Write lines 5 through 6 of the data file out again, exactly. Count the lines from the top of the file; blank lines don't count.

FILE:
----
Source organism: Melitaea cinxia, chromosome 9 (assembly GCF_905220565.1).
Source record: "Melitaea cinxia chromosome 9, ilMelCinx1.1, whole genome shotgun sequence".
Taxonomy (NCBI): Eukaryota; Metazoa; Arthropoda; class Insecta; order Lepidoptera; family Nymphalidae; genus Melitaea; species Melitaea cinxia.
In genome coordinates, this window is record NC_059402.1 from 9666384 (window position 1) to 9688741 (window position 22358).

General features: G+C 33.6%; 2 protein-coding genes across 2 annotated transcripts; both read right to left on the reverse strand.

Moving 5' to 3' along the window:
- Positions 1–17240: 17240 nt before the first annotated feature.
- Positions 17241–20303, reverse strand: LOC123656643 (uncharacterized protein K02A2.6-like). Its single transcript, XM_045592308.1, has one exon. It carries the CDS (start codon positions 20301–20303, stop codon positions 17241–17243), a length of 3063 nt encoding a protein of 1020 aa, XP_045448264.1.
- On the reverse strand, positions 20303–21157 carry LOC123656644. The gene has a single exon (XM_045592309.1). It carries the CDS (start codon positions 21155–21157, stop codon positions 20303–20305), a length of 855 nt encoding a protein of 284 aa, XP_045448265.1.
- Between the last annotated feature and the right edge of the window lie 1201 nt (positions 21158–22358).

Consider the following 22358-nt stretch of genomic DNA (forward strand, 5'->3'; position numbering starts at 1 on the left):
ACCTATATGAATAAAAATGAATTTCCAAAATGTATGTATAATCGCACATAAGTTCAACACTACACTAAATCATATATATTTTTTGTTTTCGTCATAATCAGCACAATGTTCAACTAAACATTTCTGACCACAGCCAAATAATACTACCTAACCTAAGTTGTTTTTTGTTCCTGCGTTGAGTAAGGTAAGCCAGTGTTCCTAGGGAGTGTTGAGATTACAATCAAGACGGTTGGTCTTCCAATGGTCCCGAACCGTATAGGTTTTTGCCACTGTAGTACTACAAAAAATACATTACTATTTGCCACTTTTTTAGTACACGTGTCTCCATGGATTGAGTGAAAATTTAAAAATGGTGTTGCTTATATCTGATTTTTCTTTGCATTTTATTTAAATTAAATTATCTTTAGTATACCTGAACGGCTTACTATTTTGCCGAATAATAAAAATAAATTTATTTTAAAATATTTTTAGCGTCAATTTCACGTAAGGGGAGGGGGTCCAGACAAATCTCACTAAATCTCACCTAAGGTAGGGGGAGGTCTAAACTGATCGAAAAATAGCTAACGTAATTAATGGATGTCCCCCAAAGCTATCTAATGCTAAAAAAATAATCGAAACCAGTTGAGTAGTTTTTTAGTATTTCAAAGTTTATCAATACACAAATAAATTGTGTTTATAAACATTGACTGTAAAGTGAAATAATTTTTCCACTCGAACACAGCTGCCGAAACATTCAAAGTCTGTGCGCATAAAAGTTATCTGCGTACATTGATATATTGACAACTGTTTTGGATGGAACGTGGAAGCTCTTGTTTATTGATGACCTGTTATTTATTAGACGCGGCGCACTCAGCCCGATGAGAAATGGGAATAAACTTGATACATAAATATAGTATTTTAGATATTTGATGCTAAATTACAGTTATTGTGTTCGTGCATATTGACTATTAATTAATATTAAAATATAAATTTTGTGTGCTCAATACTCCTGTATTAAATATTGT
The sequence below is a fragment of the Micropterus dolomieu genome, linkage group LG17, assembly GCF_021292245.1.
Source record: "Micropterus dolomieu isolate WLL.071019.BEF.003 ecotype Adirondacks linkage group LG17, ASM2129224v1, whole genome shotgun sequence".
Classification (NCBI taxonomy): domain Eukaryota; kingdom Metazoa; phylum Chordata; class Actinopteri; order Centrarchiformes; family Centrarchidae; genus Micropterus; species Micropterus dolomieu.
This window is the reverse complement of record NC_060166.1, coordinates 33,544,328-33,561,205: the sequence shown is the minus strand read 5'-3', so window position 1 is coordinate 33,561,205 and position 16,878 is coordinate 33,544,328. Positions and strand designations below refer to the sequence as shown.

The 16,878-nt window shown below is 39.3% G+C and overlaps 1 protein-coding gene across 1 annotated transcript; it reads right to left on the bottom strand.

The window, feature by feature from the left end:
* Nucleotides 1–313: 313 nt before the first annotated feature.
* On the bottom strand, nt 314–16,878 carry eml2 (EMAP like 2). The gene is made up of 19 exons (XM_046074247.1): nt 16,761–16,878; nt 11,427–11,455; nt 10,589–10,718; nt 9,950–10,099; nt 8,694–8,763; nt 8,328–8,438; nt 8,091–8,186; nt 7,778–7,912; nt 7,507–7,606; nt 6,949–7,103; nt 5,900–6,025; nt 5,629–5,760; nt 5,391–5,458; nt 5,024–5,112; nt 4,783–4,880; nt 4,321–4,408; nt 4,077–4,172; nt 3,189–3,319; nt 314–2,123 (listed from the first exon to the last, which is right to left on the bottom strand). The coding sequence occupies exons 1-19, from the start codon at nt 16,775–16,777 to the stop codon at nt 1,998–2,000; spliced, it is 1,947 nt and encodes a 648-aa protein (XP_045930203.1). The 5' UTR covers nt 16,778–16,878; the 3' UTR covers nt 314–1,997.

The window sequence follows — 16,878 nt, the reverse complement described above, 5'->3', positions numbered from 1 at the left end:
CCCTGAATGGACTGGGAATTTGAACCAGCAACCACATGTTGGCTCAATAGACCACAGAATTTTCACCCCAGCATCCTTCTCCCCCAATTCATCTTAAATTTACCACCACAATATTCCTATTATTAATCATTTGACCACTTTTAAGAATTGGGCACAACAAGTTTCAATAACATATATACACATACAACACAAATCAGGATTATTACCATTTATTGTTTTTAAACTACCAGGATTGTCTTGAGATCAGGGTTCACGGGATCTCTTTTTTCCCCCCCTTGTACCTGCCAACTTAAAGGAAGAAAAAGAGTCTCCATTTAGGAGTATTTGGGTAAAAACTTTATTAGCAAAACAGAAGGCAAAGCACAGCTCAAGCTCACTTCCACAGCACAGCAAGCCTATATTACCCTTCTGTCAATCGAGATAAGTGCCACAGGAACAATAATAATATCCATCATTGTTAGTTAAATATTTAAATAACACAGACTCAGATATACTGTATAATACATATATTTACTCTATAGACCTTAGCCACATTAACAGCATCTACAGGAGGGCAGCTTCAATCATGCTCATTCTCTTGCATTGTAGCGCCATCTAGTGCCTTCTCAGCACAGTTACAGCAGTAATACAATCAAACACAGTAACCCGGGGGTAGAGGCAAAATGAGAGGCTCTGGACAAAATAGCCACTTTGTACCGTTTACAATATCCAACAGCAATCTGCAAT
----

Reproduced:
General features: G+C 33.6%; 2 protein-coding genes across 2 annotated transcripts; both read right to left on the reverse strand.

Moving 5' to 3' along the window: